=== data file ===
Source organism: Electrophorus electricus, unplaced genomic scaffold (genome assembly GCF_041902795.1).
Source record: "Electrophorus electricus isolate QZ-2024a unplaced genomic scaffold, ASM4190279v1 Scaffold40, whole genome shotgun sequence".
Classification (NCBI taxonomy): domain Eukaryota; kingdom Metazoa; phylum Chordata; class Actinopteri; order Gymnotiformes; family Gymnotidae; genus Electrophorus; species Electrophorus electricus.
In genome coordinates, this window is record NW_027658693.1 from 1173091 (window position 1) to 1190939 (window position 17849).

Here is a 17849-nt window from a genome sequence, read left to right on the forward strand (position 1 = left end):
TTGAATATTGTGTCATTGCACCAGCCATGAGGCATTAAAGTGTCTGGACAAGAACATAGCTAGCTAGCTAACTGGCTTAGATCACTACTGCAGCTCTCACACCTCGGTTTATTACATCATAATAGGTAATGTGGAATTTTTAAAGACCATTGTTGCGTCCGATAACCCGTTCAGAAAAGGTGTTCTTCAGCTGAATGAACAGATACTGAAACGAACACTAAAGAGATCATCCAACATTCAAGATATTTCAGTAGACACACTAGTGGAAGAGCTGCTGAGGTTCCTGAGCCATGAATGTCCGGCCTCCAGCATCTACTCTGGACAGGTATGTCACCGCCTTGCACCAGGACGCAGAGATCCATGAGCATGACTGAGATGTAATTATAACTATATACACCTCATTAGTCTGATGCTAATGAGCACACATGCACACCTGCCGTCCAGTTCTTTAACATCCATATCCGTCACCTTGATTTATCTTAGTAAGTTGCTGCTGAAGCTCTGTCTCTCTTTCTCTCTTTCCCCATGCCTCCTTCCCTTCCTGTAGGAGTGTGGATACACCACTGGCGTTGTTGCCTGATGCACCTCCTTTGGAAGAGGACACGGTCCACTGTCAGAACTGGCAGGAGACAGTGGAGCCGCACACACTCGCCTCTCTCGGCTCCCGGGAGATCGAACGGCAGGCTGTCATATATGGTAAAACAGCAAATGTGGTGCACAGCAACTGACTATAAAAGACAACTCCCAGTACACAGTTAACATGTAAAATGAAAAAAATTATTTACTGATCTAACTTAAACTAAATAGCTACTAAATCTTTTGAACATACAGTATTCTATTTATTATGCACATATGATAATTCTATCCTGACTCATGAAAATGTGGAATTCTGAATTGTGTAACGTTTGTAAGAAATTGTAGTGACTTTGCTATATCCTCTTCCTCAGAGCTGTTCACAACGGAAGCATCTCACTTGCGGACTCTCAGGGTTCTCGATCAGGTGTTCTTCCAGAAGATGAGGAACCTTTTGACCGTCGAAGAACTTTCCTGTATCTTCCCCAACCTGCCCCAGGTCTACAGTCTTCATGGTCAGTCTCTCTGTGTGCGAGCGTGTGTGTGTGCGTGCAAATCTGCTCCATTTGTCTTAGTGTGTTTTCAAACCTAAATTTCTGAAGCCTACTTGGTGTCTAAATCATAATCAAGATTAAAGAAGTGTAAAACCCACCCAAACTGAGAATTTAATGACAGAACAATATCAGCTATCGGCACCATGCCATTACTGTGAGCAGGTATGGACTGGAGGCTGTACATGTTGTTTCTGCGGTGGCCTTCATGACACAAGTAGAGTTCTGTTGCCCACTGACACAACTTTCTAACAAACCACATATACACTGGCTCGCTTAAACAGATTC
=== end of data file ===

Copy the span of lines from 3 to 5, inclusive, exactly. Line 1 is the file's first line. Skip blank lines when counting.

Classification (NCBI taxonomy): domain Eukaryota; kingdom Metazoa; phylum Chordata; class Actinopteri; order Gymnotiformes; family Gymnotidae; genus Electrophorus; species Electrophorus electricus.
In genome coordinates, this window is record NW_027658693.1 from 1173091 (window position 1) to 1190939 (window position 17849).

Here is a 17849-nt window from a genome sequence, read left to right on the forward strand (position 1 = left end):